Ind. SC: Wrongful death suit should be tried in British Columbia
INDIANAPOLIS (Legal Newsline) - The Indiana Supreme Court said in a ruling Monday that British Columbia is an "adequate" forum for a lawsuit filed over a bizarre helicopter accident.
Plaintiffs Dalmas Maurice Otieno Anyango and Jane Tinna Agola Otieno sued Bell Helicopter Textron Inc., Rolls-Royce Corp. and Honeywell International Inc. in Indiana's Marion County Superior Court for the wrongful death of their son, 20-year-old Isaiah Omondi Otieno.
Isaiah, a Kenyan citizen and student at the College of the Rockies in Cranbrook, British Columbia, was mailing a letter from Canada to his parents in Kenya when a helicopter flying overhead lost power.
The helicopter crashed to the ground and killed him, along with the helicopter's pilot and two passengers.
In their suit, the Otienos sought to recover on theories of strict liability and negligence based on the design and manufacture of the helicopter engine and engine component parts, and on the failure to certify and recommend safe and proper replacement parts.
Bell was the manufacturer of the helicopter. Its engine was manufactured in Indiana by the Allison Division of General Motors, which sold its assets to a company that was later purchased by Rolls-Royce. The helicopter's engine components were designed at Honeywell's facility in Indiana and then manufactured in North Carolina.
Representatives of the three other people killed in the accident sued the defendants and others in British Columbia on similar theories.
Soon after, the companies filed both a motion to dismiss the Otienos' suit and a stipulation that they would submit to the personal jurisdiction of and waive any statute of limitations defenses in British Columbia.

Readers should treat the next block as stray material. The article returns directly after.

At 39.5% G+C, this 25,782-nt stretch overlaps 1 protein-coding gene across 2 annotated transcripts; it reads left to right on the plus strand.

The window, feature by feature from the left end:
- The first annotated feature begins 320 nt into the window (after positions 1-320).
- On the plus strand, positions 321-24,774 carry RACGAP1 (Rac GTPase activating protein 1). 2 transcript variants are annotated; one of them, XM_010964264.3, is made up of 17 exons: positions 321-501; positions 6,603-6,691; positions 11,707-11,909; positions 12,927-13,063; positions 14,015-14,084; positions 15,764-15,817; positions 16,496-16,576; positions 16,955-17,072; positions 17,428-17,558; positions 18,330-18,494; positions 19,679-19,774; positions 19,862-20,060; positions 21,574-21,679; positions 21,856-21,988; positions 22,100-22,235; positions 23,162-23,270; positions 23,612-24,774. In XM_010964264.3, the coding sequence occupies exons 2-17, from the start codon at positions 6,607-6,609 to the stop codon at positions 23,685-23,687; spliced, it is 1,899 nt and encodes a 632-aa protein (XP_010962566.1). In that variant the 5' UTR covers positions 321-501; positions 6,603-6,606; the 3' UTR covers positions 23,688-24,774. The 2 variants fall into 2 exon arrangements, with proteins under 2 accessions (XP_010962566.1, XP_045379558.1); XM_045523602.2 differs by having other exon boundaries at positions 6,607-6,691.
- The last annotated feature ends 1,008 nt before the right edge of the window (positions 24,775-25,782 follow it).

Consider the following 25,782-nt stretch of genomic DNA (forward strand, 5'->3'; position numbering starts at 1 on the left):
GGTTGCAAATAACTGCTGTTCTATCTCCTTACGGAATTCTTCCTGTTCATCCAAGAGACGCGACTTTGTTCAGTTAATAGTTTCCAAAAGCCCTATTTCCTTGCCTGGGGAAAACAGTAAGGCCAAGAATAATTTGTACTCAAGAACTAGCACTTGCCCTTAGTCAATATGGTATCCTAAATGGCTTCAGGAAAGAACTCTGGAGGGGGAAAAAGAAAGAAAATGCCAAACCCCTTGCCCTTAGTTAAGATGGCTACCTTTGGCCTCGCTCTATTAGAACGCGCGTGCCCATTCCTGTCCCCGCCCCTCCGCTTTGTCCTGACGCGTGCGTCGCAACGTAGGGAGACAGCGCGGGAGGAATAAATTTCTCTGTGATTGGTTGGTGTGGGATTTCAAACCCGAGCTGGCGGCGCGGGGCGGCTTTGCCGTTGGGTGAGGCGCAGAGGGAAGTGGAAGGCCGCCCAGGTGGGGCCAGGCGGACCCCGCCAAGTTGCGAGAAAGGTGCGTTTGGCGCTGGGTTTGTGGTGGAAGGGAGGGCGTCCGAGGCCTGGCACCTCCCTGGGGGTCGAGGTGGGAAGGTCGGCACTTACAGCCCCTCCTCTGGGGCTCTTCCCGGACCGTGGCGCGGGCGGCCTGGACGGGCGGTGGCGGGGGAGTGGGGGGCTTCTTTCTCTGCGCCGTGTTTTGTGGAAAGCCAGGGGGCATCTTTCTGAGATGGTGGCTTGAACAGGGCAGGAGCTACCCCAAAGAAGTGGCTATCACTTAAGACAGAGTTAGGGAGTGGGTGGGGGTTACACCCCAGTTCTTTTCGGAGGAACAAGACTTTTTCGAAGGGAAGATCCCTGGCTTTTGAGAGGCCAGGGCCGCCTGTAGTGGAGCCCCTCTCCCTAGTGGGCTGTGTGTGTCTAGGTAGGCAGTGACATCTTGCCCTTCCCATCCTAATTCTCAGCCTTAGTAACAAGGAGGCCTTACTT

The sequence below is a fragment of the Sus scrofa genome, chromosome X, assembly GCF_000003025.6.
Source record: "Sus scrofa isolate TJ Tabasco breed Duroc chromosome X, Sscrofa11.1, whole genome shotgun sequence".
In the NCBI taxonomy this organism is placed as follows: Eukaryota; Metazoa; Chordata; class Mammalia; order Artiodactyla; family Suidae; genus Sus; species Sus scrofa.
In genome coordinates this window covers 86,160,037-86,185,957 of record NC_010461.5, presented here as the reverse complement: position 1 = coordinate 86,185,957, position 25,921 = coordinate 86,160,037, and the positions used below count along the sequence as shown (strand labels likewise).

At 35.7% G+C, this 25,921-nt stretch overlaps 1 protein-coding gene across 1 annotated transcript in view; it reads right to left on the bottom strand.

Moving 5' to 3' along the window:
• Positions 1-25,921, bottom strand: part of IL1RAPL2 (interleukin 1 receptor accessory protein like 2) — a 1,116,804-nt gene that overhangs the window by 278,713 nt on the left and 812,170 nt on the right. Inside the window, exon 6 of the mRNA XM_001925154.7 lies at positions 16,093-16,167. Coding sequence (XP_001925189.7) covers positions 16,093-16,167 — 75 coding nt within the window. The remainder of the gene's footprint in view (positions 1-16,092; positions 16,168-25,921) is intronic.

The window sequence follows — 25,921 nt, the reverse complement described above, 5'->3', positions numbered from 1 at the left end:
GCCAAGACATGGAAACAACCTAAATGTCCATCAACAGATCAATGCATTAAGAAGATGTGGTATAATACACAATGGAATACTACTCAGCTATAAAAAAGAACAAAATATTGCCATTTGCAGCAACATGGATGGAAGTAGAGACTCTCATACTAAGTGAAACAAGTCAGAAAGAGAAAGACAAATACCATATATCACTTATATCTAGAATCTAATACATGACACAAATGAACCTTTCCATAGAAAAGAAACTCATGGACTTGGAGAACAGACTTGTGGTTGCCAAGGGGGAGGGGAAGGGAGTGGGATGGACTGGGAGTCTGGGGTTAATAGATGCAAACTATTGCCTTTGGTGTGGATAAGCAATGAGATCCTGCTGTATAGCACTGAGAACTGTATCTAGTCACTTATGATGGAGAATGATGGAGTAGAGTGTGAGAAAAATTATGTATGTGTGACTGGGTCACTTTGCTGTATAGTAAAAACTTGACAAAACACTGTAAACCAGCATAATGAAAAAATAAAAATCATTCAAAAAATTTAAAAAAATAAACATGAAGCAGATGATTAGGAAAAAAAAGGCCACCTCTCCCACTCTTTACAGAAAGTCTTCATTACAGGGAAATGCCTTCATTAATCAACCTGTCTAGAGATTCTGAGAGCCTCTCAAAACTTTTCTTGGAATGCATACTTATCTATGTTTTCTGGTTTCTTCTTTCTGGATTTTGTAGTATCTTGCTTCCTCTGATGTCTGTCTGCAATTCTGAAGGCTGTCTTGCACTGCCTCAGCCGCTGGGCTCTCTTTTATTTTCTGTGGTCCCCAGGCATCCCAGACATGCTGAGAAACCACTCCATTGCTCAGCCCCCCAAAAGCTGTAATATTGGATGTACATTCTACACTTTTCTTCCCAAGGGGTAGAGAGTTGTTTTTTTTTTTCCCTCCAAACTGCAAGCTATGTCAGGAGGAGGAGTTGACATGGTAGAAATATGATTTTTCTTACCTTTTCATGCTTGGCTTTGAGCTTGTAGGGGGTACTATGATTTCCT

The Marion Superior Court granted the defendants' motion to dismiss in favor of British Columbia as the more convenient forum.
The Otienos appealed, arguing that the court abused its discretion in granting the motion to dismiss based on forum non conveniens.
Specifically, they challenged the court's finding that British Columbia provided an adequate forum to pursue their cause of action.
The Indiana Court of Appeals affirmed the lower court's dismissal.
The Otienos then sought transfer to the state Supreme Court, which the Court granted.
On appeal, the companies argued that the case should be litigated in British Columbia because the events giving rise to the suit occurred there and a parallel suit is pending there.
The Otienos contended that the bulk of the evidence related to their product-liability action is in the United States, and in Indiana in particular.
Moreover, they argued that it would not be "just" to require them to litigate this case in British Columbia because their action would not be economically viable there.
"In sum, this is not so much a debate over the availability or adequacy of the British Columbia courts as it is a debate over the substantive law that would govern the Otienos' recovery in the event they were able to establish liability," Justice Frank Sullivan Jr. wrote in the Court's 14-page opinion.
"British Columbia law allows the Otienos to pursue their wrongful-death cause of action and, as they admit, to recover some substantive damages, although we acknowledge that they may be nominal in value," continued Sullivan, who is leaving the state's high court to become a faculty member at Indiana University's law school.
"There appears no danger that the Otienos would be treated unfairly or be deprived of their remedy."
From Legal Newsline: Reach Jessica Karmasek by email at email@example.com.